Is Paul or Cephas or Apollos or some individual pastor whom we prefer to another greater than our Savior who shed his life’s blood for us? Blasphemous!
Does one pastor’s baptism make us more of a Christian than the Holy Trinity who adopted us in Holy Baptism? It’s outrageous to even suggest such a thing!
There is one Lord, one faith, one baptism—one God and Father of us all and that God-given unity in the congregation must not be torn asunder by some individual preference on our part.
So strongly does Paul make this point that he goes on to say that he is glad that he only baptized a few folks there in Corinth so that he has as little part in this divisiveness as possible.
Now this is an incredible thing for a pastor to say! The greatest blessing for a pastor is to baptize—to see someone go from being an enemy of God to a child of God—to bestow the gifts of forgiveness, life, and salvation upon someone in the waters of Holy Baptism is a profound joy!
But such was Paul’s opposition to their divisiveness that he is glad that he only baptized a few so that his name is not drawn into it. He says:
For Christ did not send me to baptize but to preach the gospel, and not with words of eloquent wisdom, lest the cross of Christ be emptied of its power.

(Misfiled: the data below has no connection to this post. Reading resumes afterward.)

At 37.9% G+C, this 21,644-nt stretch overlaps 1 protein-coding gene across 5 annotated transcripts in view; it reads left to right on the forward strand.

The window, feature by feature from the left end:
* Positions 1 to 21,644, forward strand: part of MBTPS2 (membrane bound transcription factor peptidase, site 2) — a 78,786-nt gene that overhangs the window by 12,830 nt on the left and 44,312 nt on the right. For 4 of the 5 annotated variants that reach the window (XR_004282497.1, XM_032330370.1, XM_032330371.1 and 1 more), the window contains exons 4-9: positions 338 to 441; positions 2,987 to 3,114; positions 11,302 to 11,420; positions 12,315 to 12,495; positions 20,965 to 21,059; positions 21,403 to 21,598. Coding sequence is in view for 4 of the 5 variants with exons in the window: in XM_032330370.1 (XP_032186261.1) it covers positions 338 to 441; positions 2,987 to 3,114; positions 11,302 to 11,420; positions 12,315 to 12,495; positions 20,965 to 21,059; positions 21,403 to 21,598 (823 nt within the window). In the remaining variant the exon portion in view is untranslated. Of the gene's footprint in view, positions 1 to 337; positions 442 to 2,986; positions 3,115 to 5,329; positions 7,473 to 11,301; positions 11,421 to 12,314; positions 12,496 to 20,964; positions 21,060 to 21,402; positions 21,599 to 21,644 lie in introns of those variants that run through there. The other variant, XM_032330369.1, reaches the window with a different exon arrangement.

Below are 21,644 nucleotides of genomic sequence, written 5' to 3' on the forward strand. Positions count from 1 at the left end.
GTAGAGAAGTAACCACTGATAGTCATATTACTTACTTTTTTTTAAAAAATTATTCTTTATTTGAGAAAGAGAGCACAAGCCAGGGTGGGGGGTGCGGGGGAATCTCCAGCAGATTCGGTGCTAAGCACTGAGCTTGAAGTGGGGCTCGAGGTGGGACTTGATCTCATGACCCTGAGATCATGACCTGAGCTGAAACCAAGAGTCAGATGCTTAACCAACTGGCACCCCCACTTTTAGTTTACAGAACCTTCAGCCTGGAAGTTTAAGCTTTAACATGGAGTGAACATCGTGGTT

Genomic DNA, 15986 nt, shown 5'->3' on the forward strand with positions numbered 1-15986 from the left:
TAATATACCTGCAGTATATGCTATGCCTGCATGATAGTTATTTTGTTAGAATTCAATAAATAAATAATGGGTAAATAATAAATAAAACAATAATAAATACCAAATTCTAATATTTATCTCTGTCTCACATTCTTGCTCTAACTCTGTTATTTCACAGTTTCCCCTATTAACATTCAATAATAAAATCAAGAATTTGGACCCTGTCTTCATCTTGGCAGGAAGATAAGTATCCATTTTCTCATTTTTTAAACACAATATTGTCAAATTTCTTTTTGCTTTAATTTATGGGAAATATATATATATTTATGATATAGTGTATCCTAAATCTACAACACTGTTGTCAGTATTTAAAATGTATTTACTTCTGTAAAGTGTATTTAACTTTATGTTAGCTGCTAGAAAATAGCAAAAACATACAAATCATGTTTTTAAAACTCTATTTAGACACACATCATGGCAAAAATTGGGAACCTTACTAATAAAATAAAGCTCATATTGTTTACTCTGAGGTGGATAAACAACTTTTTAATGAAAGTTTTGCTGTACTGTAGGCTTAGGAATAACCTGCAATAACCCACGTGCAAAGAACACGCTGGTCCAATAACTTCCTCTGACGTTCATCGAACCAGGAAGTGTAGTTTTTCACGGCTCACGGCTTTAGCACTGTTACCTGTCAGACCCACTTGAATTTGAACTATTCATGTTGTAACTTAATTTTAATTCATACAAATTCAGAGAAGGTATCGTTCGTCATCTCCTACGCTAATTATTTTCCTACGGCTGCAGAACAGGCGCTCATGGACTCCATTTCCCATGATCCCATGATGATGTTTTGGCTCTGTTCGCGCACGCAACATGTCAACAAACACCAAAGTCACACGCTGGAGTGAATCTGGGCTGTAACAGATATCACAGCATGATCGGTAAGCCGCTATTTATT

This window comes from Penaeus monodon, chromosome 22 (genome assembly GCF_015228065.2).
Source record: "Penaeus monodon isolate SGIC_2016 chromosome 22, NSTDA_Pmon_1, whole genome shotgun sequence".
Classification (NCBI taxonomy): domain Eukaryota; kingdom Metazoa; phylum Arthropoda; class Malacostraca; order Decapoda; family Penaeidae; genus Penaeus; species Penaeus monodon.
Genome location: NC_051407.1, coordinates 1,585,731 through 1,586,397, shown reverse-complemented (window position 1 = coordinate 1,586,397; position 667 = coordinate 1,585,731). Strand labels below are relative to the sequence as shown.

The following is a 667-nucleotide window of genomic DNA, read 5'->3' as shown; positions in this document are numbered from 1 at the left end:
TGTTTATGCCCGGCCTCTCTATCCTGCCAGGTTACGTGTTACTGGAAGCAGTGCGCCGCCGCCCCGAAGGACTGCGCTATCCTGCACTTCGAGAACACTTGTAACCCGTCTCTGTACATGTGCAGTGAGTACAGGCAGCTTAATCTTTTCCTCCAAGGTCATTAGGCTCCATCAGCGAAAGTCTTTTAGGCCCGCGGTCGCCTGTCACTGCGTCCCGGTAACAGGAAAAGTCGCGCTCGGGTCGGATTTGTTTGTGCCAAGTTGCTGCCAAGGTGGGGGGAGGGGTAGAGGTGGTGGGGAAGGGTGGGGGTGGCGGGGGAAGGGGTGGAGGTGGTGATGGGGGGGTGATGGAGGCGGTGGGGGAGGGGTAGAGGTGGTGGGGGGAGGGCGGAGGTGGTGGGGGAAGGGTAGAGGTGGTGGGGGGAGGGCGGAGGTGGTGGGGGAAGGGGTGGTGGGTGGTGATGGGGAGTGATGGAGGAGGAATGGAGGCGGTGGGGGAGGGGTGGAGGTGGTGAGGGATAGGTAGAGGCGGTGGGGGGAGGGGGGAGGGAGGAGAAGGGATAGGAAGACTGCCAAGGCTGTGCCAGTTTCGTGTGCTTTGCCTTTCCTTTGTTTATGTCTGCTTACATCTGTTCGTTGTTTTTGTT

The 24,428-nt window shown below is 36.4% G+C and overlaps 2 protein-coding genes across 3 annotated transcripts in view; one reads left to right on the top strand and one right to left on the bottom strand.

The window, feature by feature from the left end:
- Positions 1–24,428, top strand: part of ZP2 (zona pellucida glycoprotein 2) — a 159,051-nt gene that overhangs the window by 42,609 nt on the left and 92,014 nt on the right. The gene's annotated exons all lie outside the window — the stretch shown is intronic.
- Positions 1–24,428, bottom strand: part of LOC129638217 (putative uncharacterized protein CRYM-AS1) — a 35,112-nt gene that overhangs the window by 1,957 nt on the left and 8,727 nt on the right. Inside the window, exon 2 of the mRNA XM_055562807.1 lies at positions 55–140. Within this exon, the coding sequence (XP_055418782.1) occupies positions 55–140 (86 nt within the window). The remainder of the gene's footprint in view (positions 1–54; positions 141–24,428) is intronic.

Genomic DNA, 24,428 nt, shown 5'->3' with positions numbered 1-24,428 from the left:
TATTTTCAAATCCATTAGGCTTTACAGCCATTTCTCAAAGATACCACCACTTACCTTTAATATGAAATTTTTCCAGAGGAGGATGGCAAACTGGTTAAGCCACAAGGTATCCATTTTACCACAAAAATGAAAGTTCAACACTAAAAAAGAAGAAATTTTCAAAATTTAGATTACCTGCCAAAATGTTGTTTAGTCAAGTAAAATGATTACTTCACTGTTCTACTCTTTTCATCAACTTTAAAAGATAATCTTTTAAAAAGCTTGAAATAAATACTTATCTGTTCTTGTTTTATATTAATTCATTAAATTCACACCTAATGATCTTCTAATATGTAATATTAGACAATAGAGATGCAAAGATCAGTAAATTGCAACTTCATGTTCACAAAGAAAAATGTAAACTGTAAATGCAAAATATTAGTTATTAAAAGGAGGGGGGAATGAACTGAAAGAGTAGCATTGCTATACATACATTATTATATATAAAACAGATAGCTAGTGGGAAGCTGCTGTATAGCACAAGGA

The power of the cross unites. The cross united God and man by the atoning sacrifice that was offered there. The cross united Jew and Gentile into one family of faith. The cross of Christ is the power that restores life for us as it was in the beginning.
To preach the Good News of the cross: Jesus Christ crucified and risen for the sins of the world-- was the great mission that Jesus had called Paul to undertake.
Other men would follow him who would baptize and commune and absolve and do the “day-to-day” work of a pastor in a congregation and together they would work to see that the apostolic message of God in Christ reconciling the world to himself went out into the world.
Nothing could be allowed to rob this message of its saving power—not fine-sounding philosophical arguments that left people unsure of what was being preached—not personality differences between pastors--and certainly not divided congregations that were a denial of the very thing that they were proclaiming.
Over the last nearly sixteen years that I have served St. Paul—Kingsville we have been blessed by God with the spiritual gift of unity. With very few exceptions, personal preferences and individual personalities have never threatened to undermine our unity. I am profoundly grateful to the saints in this place for your spiritual maturity and respect for the pastoral office no matter who the incumbent of that office is.
But today’s lesson applies to us too if for no other reason than as a timely reminder that congregational unity is a blessing to be sought and carefully nurtured because the consequences of division cuts to the heart of the Christian faith and undermines the saving mission of Christ in this world. God grant that there be no divisions among us! Amen.